Remembrance Day Nov. 11

The weekly editorial for the 100 Mile Free Press

In 2014, my wife was working for the Canadian Psychological Association with their offices in downtown Ottawa. One day they had a bunch of meetings in Chateau Laurier adjacent to Parliament Hill; something which wasn’t uncommon in the slightest.

She left her office, walked the few blocks up to Chateau Laurier, past the Canadian National War Memorial and the soldiers on guard and started attending the meetings.

It wasn’t very long before the building was complete chaos, on lockdown, with heavily armed police everywhere.

Even where I was working, more than a 10 km drive, all the government offices next to us had gone on lockdown.

One of the soldiers she’d walked past that morning was Corporal Nathan Cirillo, who was fatally shot that day.

For us, this is the closest we’ve been to this type of thing; luckily in Canada, it’s quite uncommon largely in thanks to soldiers.

In my personal experience, there are noticeably fewer veterans now than even five years ago which is somewhat backed up by the numbers; Veterans Affairs Canada served 192,597 veterans and survivors in 2016-2017 compared to 210,076 in 2012-2013 (I didn’t manage to find the total number of veterans by year but for 2017 the veteran population is estimated at 600,300).

Furthermore, veterans from the most recognizable conflicts such as the Second World War are becoming older (an average age of 92) making them less visible to some extent.

Every year, around Remembrance Day, I get a little sad because we are slowly losing their incredibly valuable perspectives, the lessons that can be learned from this group of veterans and the opportunity for our young people to really connect with what it means to be part of wars of that scale.

When I was a little boy, I struggled to connect with what it really meant to be a veteran or to serve. Growing up in the Netherlands, there was obviously a lot of emphasis on appreciating what soldiers had done and even in my small town, there were soldier graves in the graveyards but simultaneously in the safety of the modern world, it all seemed incredibly far removed.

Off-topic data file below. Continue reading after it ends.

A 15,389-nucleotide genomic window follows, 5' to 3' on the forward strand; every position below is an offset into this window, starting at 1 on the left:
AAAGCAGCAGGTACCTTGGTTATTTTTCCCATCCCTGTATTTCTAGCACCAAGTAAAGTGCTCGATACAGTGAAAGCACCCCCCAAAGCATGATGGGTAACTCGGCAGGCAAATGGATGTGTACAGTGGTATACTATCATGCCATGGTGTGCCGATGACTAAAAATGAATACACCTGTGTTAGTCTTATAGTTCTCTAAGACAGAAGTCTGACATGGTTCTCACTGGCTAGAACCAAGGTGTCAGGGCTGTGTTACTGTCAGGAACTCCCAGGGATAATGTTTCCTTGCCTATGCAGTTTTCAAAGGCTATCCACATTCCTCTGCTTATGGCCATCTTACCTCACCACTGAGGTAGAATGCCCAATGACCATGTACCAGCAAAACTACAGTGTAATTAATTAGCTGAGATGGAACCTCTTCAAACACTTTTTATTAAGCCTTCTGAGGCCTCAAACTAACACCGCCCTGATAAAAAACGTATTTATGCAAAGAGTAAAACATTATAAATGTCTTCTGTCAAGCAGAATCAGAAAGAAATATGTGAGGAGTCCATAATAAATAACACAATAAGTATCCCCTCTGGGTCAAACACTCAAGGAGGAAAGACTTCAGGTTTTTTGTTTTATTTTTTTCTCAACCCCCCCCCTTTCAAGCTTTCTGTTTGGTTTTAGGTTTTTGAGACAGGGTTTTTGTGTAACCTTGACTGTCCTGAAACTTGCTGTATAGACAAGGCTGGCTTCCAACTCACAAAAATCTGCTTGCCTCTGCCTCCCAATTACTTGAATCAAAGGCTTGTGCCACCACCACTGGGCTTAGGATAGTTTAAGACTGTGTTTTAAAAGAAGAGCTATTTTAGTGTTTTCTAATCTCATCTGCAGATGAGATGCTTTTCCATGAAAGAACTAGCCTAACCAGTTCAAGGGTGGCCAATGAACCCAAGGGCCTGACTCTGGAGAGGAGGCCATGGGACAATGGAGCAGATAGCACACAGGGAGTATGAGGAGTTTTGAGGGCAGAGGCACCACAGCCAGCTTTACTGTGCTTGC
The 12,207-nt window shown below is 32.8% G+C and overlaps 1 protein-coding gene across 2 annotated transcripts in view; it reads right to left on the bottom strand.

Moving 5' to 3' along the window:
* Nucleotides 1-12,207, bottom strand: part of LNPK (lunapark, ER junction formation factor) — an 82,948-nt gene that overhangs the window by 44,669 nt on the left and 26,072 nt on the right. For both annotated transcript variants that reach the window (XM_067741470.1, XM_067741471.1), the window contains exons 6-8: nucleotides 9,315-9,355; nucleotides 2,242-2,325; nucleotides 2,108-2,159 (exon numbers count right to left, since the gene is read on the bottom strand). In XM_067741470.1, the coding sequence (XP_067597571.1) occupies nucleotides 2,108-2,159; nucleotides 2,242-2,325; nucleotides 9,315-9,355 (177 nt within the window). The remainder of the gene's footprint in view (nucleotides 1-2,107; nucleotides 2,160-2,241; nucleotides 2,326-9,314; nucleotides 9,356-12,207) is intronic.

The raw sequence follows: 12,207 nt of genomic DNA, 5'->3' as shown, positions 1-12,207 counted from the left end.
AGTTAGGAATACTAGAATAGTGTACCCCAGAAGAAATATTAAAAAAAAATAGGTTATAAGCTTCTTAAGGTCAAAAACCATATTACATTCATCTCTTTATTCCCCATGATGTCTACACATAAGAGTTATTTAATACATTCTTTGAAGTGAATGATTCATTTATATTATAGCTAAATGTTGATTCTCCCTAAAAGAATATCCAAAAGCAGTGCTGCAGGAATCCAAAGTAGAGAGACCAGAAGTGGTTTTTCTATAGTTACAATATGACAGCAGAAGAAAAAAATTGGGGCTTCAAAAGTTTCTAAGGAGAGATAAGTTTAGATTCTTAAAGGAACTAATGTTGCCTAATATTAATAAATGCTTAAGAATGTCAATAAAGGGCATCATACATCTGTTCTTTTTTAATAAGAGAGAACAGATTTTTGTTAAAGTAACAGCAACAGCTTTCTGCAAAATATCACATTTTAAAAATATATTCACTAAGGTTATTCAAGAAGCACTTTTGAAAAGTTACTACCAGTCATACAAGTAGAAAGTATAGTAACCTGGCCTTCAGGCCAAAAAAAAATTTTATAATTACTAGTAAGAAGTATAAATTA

For me, having listened to veterans through various Remembrance Day projects and the 2014 shootings at Parliament Hill are personal reminders of not only the type of situations soldiers have to deal with and the consequences of their service but also why we should appreciate the safety and peace afforded to us by their service.

Get local stories you won't find anywhere else right to your inbox.
Sign up here

Just Posted

Brent and Craig Lelleau of Lebleau Brothers Logging star in Mud Mountain Haulers on Discovery Canada. (Photo submitted)
Mud Mountain Haulers shine light on forest industry

New TV show, featuring Lebeau Brothers Logging and shot in the Cariboo, premieres tonight.

People skate on a lake in a city park in Montreal, Sunday, January 10, 2021. THE CANADIAN PRESS/Graham Hughes
The end of hugs: How COVID-19 has changed daily life a year after Canada’s 1st case

Today marks the one year anniversary of COVID-19 landing in Canada

Map of EnGold sites in Lac la Hache. (EnGold Mines Ltd. image)
EnGold contemplates future of possible mining project

There be gold in Lac La Hache- or at least the promise of substantial deposits.

Colour brings literacy alive (Black Press Media).
Literacy: ‘Endless realms of literacies’ still to discover

For many of us, the definition of literacy means knowing how to read and write texts.